Leave Off the Dollar Sign to Increase Restaurant SalesOne tiny change to your menu can have a big impact on how customers view your offerings — and how much they spend.
You’ve probably agonized over how to price your menu offerings. But research suggests you should pay just as much attention to how you display those prices.
One study by Cornell University found an 8.15 percent increase in average spending per person when the dollar sign was removed.
How can such a small change make such a big difference?
“Aspects around the menu design — such as descriptors, labels, order and images — are central to purchasing decisions,” said Patrick Egan, manager of research and insights at Technomic, a consulting and research firm for the foodservice industry. Egan holds a Ph.D. in social psychology. “They structure the decision-making context in subtle and not-so-subtle ways.”
Restaurant owners tend to focus on the more noticeable aspects of the menu design and often overlook price formatting, said Egan. “However, research suggests that small changes in price format can impact consumers’ initial decisions and subsequent satisfaction in significant ways.”
Why might leaving off the dollar sign increase spending?
“The logic here is that the removal of the dollar sign pushes consumer attention away from the financial implications of their choice, and thus increases their willingness to select more ‘indulgent’ items. In other words, the dollar sign focuses people’s attention on item cost, rather than other competing attributes like flavor, quality or nutrition.”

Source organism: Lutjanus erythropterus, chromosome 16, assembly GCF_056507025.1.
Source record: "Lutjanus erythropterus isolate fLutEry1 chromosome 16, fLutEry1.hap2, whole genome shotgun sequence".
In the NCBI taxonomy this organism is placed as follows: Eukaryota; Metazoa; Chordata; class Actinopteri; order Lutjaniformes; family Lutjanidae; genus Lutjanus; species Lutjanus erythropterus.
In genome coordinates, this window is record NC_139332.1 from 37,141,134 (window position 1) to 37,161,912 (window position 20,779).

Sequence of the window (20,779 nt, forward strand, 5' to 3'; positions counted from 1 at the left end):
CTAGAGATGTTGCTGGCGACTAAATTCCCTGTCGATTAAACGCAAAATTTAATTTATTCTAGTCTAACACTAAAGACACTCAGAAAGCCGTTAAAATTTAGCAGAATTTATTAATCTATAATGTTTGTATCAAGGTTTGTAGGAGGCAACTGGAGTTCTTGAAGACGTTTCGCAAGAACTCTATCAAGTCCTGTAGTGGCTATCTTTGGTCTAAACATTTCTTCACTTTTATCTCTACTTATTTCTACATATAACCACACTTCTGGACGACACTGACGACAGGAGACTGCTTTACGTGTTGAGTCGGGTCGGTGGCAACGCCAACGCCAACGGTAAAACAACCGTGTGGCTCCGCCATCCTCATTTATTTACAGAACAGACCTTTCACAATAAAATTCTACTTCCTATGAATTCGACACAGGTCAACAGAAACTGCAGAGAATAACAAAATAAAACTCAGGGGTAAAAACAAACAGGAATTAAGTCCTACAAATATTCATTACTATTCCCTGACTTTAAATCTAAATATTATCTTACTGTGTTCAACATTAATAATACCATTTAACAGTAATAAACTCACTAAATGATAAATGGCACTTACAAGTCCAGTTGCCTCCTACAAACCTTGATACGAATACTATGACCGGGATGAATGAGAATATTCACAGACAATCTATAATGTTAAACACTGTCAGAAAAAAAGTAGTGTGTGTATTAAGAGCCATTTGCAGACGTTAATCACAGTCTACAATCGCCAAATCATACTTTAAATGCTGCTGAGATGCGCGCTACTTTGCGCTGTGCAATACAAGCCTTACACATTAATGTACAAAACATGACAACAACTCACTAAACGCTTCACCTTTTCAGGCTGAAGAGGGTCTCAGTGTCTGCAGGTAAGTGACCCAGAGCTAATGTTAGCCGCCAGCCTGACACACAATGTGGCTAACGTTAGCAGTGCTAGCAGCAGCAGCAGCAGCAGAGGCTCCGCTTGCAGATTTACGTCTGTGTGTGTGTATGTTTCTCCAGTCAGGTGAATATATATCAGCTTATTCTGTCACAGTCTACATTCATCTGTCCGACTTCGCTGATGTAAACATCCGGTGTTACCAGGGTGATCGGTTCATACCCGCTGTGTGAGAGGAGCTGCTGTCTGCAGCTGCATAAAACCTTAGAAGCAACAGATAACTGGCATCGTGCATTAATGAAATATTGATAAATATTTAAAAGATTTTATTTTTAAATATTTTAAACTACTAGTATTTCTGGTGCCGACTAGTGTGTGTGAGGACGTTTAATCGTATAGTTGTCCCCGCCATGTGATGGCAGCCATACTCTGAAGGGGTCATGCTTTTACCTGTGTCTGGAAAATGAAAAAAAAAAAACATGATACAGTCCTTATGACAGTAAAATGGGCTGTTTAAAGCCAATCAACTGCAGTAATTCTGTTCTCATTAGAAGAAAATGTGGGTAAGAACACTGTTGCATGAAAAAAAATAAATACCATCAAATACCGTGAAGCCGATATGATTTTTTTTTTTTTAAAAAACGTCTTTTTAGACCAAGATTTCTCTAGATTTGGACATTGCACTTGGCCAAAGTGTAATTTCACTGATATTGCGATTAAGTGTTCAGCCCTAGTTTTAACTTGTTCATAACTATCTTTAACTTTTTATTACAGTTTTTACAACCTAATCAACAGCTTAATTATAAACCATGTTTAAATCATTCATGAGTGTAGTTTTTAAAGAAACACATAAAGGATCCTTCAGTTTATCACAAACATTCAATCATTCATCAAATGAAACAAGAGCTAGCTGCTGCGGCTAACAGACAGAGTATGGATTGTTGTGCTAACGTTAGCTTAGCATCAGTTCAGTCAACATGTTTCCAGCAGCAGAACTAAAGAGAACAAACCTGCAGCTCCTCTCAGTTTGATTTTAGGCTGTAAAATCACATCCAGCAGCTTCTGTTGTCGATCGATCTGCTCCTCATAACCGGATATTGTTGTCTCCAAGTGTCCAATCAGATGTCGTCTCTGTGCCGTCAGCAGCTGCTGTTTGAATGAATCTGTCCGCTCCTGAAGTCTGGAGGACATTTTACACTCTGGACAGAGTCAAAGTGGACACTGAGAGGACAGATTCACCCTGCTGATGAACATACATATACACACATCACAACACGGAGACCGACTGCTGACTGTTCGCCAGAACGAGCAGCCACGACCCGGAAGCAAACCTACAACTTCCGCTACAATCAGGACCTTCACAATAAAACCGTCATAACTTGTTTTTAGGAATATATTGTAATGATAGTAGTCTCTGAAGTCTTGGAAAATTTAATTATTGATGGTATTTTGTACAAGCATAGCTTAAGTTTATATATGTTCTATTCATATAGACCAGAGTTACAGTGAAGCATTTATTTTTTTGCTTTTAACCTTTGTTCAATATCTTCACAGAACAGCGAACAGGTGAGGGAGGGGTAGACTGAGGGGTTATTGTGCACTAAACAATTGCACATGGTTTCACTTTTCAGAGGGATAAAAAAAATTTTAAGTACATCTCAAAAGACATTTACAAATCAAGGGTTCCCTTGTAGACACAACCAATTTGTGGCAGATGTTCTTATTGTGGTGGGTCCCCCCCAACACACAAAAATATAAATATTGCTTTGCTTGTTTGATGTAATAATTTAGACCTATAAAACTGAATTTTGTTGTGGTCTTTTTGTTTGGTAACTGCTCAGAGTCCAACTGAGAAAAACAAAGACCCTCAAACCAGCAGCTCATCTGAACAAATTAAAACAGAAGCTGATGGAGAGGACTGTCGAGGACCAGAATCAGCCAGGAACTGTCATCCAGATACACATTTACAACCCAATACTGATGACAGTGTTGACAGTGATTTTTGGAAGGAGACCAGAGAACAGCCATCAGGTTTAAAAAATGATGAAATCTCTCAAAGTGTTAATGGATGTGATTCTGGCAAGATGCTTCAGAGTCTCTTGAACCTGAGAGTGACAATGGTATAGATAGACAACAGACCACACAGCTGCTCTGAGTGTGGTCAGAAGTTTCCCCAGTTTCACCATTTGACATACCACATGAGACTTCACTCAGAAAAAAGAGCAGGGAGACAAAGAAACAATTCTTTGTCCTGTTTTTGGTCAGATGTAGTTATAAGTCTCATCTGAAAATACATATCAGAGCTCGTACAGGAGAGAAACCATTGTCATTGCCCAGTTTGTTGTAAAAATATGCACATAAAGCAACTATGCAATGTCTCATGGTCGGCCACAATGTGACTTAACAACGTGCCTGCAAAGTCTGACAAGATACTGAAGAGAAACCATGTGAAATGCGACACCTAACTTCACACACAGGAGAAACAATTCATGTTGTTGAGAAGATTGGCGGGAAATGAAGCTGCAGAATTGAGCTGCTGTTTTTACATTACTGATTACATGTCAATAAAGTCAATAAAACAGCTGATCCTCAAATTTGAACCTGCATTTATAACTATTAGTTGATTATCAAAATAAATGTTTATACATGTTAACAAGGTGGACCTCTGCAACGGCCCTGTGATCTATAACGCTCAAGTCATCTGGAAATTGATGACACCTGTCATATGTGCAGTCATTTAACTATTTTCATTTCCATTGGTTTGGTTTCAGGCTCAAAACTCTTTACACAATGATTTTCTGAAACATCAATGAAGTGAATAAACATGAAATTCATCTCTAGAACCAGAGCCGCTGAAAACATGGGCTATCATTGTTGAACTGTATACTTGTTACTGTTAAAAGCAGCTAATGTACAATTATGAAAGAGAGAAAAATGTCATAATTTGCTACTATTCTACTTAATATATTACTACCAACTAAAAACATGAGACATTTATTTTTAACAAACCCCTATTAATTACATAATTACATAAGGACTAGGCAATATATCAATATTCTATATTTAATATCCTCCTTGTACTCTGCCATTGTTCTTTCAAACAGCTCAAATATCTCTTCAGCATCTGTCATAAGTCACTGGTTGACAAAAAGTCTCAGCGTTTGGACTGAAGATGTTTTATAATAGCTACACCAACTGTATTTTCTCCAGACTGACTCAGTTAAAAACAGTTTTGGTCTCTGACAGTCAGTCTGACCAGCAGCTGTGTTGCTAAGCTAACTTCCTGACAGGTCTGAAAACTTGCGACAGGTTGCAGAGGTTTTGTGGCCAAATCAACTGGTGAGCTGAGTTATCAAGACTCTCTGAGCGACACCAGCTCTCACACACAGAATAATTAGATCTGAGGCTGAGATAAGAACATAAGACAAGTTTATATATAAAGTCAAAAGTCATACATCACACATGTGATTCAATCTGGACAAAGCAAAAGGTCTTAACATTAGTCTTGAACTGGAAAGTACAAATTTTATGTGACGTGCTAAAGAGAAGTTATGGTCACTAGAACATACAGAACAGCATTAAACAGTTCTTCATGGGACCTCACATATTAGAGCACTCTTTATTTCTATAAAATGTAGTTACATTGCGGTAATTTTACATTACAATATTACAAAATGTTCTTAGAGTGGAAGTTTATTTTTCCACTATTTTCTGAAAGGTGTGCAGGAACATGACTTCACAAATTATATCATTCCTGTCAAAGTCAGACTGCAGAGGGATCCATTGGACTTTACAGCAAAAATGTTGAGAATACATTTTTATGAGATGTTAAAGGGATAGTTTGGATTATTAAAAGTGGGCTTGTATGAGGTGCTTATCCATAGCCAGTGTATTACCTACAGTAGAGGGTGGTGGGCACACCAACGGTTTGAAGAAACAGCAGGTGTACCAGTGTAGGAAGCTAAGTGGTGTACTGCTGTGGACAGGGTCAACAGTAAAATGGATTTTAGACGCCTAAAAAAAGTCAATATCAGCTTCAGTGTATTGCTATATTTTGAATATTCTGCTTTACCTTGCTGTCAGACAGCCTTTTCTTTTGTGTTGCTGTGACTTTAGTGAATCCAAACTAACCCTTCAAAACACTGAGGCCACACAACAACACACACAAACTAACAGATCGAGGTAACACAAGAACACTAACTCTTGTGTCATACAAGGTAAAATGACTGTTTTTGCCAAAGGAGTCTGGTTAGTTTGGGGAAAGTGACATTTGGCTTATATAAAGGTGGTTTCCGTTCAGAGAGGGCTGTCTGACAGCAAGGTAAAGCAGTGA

“When the dollar sign is missing, the association with finance is somewhat less likely to be activated, which leads consumers to be influenced by other features of the ordering context, like their cravings for more indulgent items. Indeed, the less specific the pricing information overall, the more likely consumers are to make decisions based on perceived item quality as opposed to value.”
Who should drop the $?
“For operations whose brand image and marketing materials revolve around quality (as opposed to price or value), dropping the dollar symbol is a more appropriate strategy.
“For value-oriented brands, it seems less likely that removing dollar signs would impact consumer behavior, as the consumer is likely to already be considering the financial aspects of their choice before entering the venue. This is one reason why you see prices without dollar signs most often within the fine dining segment: Consumers go to these locations looking for indulgent items, and are thus less focused on value to begin with,” Egan said.
Skip the decimals, too
In the context of a retail store, pricing products in numbers ending in .99 may make customers think they’re getting the best value for their money. But unless you run a value-oriented restaurant, using this strategy on your menu could backfire.
“When consumers are exposed to information that is highly detailed, their mind is more likely to seek out other detailed information in the immediate future. In a menu context, this means that more specific pricing information (e.g., ‘$3.01’) spurs one’s mind to focus on concrete details of this item, such as price appropriateness, ingredient listings, nutritional content or portion size.”
“In contrast, more general pricing information spurs one’s mind to focus on abstract features of the item, such as flavor profile, geographical sourcing or pairing with other menu items.”
“By pushing consumers into an abstract mindset — by removing dollar signs, decimals and
other presentational details — you can theoretically influence them to be less scrupulous when ordering,” he said. In other words, a minimalist approach to prices lets your menu offerings shine.